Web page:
Monday, 26 December 2016

The Slow Movement

This time last year, we looked at a rather nice aspect of the Slow Movement:
Futures Forum: Slow Food: "Pleasure, hedonism, enjoyment, tranquility, conviviality, richness"

It's all about taking it easy and enjoying things a little - or enjoying those little things in life:
Futures Forum: In Praise of Idleness: "If Hadza nomads get by on 14 hours’ work a week, why can’t we?"
Futures Forum: In Praise of Idleness: working less could actually be better for everyone.

With a nod to a rather fine publication:
The Idler

Here are a couple of pages to browse through:
Cultural Vision: What is the Slow Movement? | Rethinking Prosperity
Slow movement (culture) - Wikipedia
The slow path to not much - International Institute of Not Doing Much 
The Slow Movement: Making a Connection 

With some really good ideas here:

The Slow Movement

For fast acting relief, try slowing down.
               ~ Lily Tomlin, Comedienne

Anything worth doing is worth doing slowly.
               ~ Mae West, Actress

We are living the fast life, instead of the good life.
               ~ Carl HonorĂ©, author of In Praise of Slowness 

The Slow Movement is a term describing a wide range of efforts taking place around the world that seek to connect us more meaningfully with others, with place, and with ourselves. It emerged as an effort to counteract the fast–paced, commodity–focused, unbalanced, and impersonal nature of much of modern human culture. The main tenant of the Slow Movement is that by taking the appropriate amount of time to experience the various activities of our lives, we are able to get in touch with what is deeply satisfying and fulfilling.

The origins of the Slow Movement are with Slow Food which began in 1986 in Italy as a reaction to "fast food." Carlo Petrini founded the Slow Food movement to promote the use of fresh local foods, grown with sustainable farming techniques, prepared with love, and consumed in a leisurely manner in the company of good friends and family. He and others soon realized that food was just one aspect of life that benefitted from this type of attention and nurturing. "Slow" eventually became shorthand for a philosophy and way of life that is now applied to many activities and aspects of life, or generally as Slow Living.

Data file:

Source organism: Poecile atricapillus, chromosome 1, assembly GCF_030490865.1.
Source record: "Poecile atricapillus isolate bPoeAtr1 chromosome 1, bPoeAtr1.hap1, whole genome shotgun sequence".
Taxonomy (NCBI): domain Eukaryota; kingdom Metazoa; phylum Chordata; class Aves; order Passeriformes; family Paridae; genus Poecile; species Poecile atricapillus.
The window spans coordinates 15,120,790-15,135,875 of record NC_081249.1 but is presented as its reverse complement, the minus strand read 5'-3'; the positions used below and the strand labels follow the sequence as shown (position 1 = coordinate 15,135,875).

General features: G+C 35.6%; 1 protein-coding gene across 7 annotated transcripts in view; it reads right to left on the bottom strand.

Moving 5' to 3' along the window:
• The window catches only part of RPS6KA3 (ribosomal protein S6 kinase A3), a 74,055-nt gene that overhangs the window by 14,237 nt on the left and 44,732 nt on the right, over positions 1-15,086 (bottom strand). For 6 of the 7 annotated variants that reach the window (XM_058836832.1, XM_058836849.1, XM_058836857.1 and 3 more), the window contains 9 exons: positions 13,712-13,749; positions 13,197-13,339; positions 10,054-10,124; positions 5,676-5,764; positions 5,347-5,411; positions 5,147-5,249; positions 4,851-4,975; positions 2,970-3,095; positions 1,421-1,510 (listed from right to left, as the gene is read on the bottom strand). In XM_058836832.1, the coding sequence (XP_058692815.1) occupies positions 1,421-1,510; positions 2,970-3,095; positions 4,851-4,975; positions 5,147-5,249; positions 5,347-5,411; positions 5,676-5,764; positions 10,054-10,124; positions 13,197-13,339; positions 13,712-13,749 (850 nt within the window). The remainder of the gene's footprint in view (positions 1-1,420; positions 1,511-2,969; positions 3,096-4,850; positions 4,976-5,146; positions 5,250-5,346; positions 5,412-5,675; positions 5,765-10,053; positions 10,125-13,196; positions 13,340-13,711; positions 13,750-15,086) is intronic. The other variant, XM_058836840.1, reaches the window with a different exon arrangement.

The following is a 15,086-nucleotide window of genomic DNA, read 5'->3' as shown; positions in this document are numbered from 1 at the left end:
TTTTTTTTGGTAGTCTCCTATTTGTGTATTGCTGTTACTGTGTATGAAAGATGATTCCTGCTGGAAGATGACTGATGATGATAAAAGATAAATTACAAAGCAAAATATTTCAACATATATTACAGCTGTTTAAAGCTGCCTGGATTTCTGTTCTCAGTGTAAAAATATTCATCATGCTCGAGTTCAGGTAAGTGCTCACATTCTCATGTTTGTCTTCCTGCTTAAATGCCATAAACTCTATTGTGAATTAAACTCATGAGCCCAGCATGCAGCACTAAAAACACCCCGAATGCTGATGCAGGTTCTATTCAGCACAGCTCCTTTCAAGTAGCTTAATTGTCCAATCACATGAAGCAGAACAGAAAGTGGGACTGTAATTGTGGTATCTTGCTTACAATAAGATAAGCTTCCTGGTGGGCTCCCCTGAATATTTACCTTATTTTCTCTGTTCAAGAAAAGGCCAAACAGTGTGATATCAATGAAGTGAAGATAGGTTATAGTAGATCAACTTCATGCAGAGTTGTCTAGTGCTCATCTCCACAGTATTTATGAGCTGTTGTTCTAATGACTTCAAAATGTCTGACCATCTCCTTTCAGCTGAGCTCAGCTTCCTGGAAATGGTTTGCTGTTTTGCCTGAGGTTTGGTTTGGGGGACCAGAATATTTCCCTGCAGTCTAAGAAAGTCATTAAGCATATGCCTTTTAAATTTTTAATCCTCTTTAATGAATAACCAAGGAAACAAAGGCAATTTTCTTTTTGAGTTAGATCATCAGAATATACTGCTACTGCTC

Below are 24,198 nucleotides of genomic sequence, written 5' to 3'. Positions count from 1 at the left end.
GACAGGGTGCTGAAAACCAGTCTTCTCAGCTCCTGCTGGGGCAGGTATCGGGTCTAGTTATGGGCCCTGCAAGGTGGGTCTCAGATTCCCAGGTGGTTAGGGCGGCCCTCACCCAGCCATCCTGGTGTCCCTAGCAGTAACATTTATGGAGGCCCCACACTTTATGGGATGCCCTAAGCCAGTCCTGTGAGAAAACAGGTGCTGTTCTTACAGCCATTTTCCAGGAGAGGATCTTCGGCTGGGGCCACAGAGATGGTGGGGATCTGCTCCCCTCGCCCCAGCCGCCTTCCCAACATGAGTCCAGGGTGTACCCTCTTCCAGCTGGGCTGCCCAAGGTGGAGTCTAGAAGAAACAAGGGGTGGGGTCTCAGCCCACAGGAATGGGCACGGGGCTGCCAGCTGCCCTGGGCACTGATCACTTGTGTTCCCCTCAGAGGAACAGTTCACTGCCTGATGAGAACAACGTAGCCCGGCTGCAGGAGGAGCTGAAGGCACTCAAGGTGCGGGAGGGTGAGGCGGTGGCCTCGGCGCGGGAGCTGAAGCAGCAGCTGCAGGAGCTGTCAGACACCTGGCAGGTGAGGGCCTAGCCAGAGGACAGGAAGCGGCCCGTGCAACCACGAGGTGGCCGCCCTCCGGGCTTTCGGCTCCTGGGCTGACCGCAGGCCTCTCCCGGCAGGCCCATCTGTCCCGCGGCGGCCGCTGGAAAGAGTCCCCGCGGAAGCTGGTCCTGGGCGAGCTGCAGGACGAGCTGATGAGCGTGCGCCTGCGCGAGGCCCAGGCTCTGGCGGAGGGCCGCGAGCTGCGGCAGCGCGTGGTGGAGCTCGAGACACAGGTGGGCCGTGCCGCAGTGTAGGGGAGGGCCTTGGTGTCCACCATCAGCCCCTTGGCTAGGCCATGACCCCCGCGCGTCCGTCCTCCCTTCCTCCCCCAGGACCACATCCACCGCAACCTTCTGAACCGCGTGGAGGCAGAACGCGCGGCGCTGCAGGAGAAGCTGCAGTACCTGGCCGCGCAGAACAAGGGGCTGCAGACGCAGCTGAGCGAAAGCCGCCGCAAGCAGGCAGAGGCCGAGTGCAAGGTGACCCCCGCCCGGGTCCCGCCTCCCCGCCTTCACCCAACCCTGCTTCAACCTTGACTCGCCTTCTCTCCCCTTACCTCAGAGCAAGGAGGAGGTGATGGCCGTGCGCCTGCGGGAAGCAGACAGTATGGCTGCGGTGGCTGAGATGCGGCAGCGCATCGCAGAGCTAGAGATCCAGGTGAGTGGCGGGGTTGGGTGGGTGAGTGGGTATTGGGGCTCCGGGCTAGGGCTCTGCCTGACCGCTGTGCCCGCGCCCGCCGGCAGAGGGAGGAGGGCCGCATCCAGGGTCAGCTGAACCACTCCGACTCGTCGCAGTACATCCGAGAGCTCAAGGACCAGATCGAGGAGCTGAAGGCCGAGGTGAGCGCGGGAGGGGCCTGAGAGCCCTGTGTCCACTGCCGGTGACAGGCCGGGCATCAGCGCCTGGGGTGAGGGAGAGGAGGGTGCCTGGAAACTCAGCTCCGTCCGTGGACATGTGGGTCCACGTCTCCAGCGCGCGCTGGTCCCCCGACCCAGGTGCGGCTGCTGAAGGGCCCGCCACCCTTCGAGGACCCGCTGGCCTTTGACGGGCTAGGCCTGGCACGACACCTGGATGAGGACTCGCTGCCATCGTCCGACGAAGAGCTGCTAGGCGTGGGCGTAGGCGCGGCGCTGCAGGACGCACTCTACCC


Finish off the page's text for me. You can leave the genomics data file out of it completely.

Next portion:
Carl HonorĂ© has written and spoken extensively about the Slow Movement, most notably in his book In Praise of Slowness. He describes how slow has been adopted and adapted around the world. Here are some of the branches of the Slow Movement:

Slow Relationships - taking time to savor, deepen, and invigorate the important relationships in your life.
Slow Sex – read above again!
Slow Exercise – combining working out with time in nature or time with friends.
Slow Hobbies – doing something that feeds your soul and helps the planet at the same time.
Slow Work – being a craftsman at what you do, and doing it in service to others.
Slow Travel – enjoying the journey, experiencing regional flavor, and restoring your mind and body, and traveling closer to home.
Slow Clothing – creatively reusing clothing as well as making your own.
Slow Parenting & Slow Families – finding ways for your children to experience the joys of free time, creativity, and deep engagement with life.
Slow Education – learning new skills that help you be more connected to your daily life: cooking, sewing, music, repairs, etc. and that help you to stretch and grow.
Slow Money – using your money wisely and toward the things that really matter and that support the well–being of yourself, others, and the planet.

The list keeps growing and includes such things as Slow Bicycles, Slow Cinema, and some of our favorites: Slow LivingSlow HomesSlow Design, and Slow Cities.

It is important to note that the Slow Movement is not about doing things slowly. It is about finding the right speed with which to do something in a way that values quality over quantity, long term benefits over short term gains, and well–being of the many over the few. In the long run, many Slow Movement proponents would argue that slow can ultimately be faster, and certainly better, as we make decisions and act in ways that are more thoughtful and considerate than purely efficiency driven processes.

One thing that isn't slow about the movement is its growth. The time for slow has arrived as people around the world look for ways to focus on the more rewarding intrinsic values of their lives that are often and otherwise overwhelmed by technology, complexity, and a 24/7 world. We invite you to jump into the world of slow and discover how you would like to slow up and enjoy the good life.

The Slow Movement - A Thoughtful Approach to Living Well

And as part of the idea of taking things slowly, we have the notion of 'travelling slow':
The Art of Slow Travel | IndependentTraveler.com

No comments: